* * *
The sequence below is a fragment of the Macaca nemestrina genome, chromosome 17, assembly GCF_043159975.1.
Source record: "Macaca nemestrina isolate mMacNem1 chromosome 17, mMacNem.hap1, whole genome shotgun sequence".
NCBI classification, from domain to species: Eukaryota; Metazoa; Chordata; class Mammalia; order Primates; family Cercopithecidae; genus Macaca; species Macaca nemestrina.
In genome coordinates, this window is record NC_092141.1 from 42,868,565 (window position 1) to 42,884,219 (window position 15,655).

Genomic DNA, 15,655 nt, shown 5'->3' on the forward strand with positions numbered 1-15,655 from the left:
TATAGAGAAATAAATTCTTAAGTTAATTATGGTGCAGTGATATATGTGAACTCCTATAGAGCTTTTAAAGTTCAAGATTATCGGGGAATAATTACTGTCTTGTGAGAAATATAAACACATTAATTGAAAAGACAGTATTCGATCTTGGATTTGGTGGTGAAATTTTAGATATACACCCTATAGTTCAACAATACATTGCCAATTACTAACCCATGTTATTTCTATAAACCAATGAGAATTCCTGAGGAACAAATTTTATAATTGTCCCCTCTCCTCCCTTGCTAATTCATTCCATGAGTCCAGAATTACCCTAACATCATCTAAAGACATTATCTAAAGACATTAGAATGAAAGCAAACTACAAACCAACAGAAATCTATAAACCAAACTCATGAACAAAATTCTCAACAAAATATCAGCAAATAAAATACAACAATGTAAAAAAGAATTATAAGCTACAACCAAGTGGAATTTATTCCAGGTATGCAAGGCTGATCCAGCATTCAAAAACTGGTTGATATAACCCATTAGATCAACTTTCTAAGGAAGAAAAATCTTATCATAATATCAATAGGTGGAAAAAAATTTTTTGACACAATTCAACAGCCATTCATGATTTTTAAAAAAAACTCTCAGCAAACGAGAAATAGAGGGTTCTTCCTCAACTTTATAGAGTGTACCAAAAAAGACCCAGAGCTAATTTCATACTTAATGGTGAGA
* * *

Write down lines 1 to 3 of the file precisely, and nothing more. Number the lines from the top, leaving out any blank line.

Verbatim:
The sequence below is a fragment of the Macaca nemestrina genome, chromosome 17, assembly GCF_043159975.1.
Source record: "Macaca nemestrina isolate mMacNem1 chromosome 17, mMacNem.hap1, whole genome shotgun sequence".
NCBI classification, from domain to species: Eukaryota; Metazoa; Chordata; class Mammalia; order Primates; family Cercopithecidae; genus Macaca; species Macaca nemestrina.